The Food Safety Modernization Act (S. 510) could be on the President’s desk within a few weeks. The bill was unanimously voted out of committee in mid-November 2009, and after months of waiting, the Senate is expected to bring pending food safety legislation to the floor within the next week.
Even though the bill has the support to get through the Senate, many small farmers still have concerns about the bill, which they feel will place too heavy a burden on local food producers. Eighty-seven groups, including the Center for Food Safety, and dozens of food co-ops, recently signed a letter in support of an amendment proposed by Senator Jon Tester (D-MT) that would exempt small, local processing facilities from some of the bill’s controls and traceability requirements.
“Farmers and processors who sell directly to consumers and end users have a direct relationship with their customers that ensures quality, safety, transparency and accountability,” said the letter. “In addition, small-scale food producers are already regulated by local and state authorities, and the potential risk their products pose is inherently limited by their size.”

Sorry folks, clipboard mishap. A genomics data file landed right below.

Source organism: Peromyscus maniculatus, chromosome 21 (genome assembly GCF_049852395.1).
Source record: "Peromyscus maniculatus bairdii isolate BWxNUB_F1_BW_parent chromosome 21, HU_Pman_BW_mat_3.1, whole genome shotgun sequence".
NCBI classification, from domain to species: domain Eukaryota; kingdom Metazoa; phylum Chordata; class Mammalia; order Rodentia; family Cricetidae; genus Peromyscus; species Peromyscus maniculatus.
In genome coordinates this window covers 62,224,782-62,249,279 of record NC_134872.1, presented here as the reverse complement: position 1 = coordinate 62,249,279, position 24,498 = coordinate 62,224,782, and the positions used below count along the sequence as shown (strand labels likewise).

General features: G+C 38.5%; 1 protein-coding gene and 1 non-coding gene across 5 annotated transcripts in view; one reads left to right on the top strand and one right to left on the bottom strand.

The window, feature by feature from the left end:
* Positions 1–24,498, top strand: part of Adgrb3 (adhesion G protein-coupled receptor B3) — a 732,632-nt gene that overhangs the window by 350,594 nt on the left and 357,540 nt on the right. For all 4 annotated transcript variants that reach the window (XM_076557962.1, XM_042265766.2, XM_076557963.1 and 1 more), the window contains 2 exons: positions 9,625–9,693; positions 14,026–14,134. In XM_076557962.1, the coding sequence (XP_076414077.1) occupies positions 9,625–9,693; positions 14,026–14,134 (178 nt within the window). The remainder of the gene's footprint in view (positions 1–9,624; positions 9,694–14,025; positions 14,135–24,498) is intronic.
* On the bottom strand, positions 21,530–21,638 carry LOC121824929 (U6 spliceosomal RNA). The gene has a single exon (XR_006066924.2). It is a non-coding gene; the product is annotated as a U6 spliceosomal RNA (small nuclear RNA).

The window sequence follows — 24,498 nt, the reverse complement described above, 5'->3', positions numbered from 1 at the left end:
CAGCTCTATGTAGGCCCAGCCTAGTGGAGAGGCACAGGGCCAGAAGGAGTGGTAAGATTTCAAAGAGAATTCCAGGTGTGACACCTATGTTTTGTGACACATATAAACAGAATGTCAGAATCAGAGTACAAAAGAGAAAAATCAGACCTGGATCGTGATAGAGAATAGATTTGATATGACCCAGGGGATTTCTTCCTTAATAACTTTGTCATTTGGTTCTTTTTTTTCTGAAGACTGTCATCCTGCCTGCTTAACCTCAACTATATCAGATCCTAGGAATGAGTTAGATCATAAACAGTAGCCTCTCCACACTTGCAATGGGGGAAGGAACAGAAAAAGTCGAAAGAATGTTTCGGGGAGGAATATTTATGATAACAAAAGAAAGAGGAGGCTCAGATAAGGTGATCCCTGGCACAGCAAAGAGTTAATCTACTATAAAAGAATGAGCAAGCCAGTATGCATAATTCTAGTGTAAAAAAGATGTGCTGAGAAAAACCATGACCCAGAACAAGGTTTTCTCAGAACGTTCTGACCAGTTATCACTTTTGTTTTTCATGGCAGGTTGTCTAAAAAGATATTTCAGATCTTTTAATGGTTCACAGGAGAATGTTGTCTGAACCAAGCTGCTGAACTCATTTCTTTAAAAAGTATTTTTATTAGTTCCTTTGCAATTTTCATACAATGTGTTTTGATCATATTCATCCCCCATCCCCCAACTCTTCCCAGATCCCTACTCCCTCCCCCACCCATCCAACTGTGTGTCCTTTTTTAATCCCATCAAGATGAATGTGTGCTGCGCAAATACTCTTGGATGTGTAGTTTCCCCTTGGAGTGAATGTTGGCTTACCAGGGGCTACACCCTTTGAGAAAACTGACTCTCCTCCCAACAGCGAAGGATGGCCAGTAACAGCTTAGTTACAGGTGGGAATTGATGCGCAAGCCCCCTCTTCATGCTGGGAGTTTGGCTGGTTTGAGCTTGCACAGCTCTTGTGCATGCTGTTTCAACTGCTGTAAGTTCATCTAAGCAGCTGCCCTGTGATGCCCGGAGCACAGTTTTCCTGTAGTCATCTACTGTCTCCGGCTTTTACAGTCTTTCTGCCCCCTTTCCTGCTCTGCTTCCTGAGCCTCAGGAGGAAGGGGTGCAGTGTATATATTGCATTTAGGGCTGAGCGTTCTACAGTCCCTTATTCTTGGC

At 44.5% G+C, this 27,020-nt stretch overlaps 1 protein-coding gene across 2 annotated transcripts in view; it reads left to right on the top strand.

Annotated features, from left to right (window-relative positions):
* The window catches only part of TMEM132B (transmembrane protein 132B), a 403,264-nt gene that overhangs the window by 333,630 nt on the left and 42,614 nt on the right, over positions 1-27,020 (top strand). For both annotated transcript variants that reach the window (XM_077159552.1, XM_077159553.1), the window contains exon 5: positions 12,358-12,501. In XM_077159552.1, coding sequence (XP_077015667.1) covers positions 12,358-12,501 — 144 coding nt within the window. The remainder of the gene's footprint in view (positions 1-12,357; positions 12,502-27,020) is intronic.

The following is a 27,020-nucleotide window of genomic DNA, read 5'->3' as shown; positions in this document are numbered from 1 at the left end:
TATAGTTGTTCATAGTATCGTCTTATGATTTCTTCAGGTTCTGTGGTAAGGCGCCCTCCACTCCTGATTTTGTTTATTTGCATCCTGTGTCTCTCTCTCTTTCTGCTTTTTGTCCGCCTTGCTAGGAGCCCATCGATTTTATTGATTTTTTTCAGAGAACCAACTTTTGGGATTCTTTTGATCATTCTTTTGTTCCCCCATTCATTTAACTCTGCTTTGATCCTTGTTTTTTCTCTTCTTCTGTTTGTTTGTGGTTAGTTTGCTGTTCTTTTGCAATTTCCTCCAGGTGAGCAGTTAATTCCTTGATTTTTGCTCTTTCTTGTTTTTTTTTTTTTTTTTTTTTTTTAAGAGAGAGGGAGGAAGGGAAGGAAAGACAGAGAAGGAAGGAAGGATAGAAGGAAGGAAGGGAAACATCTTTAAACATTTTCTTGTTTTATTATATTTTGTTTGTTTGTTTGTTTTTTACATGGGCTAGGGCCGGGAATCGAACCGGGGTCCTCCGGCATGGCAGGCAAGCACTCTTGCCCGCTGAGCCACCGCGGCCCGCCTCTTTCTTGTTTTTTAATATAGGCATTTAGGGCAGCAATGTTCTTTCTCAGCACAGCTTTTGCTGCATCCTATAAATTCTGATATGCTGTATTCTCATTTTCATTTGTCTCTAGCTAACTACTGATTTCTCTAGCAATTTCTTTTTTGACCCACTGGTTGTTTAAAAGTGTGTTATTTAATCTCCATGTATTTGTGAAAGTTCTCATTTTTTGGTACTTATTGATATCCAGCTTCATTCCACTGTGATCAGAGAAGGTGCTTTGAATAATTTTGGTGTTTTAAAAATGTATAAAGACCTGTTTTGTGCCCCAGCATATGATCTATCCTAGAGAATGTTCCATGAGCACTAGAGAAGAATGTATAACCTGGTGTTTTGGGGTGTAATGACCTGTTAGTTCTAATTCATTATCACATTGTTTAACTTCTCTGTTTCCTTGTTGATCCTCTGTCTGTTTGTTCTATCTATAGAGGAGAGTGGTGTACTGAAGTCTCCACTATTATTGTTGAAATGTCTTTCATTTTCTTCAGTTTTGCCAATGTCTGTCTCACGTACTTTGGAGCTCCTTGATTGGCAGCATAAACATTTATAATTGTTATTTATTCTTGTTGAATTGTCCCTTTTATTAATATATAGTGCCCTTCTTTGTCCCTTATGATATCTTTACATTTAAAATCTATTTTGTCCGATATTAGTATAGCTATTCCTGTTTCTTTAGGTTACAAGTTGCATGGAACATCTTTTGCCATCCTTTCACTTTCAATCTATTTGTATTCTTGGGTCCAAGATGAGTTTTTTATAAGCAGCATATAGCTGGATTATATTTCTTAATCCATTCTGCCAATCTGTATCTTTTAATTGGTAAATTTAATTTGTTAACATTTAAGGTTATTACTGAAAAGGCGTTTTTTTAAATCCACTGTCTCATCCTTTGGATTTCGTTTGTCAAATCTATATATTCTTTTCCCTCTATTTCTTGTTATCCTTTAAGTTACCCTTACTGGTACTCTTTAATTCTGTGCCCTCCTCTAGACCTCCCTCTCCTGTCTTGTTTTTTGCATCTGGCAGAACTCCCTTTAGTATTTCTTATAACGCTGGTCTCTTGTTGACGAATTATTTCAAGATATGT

Many agriculture groups are hoping to gain support to reduce federal regulation on small farmers and producers. Such groups contend that local and organic farms are safer than the large industrial food producers and are not the source of the food safety problems. Centralized production, centralized processing, and long distance transportation are the main threats to food safety. Not surprisingly, those who are coordinating the effort for federal food safety reform, such as the Center for Science of Public Interest, and the Grocery Manufacturers of America, do not support federal exemptions. “We do have issues with anything that provides any blanket exemptions,” Sandra Eskin, director of the food safety campaign with The Pew Charitable Trusts, told Food Safety News in an interview. “Food should be safe regardless of its source–big processor, small farm, conventional operation or organic grower. We can talk about scale-appropriate regulation, but not exemptions.”
Both House and Senate versions of the bill give the FDA mandatory recall authority, require more frequent inspections, and ask food facilities to implement food safety plans. Most likely this legislation will require changes to how your label and track your products. Contact Winco ID and we can discuss ways to easily add traceability to your food processing operations.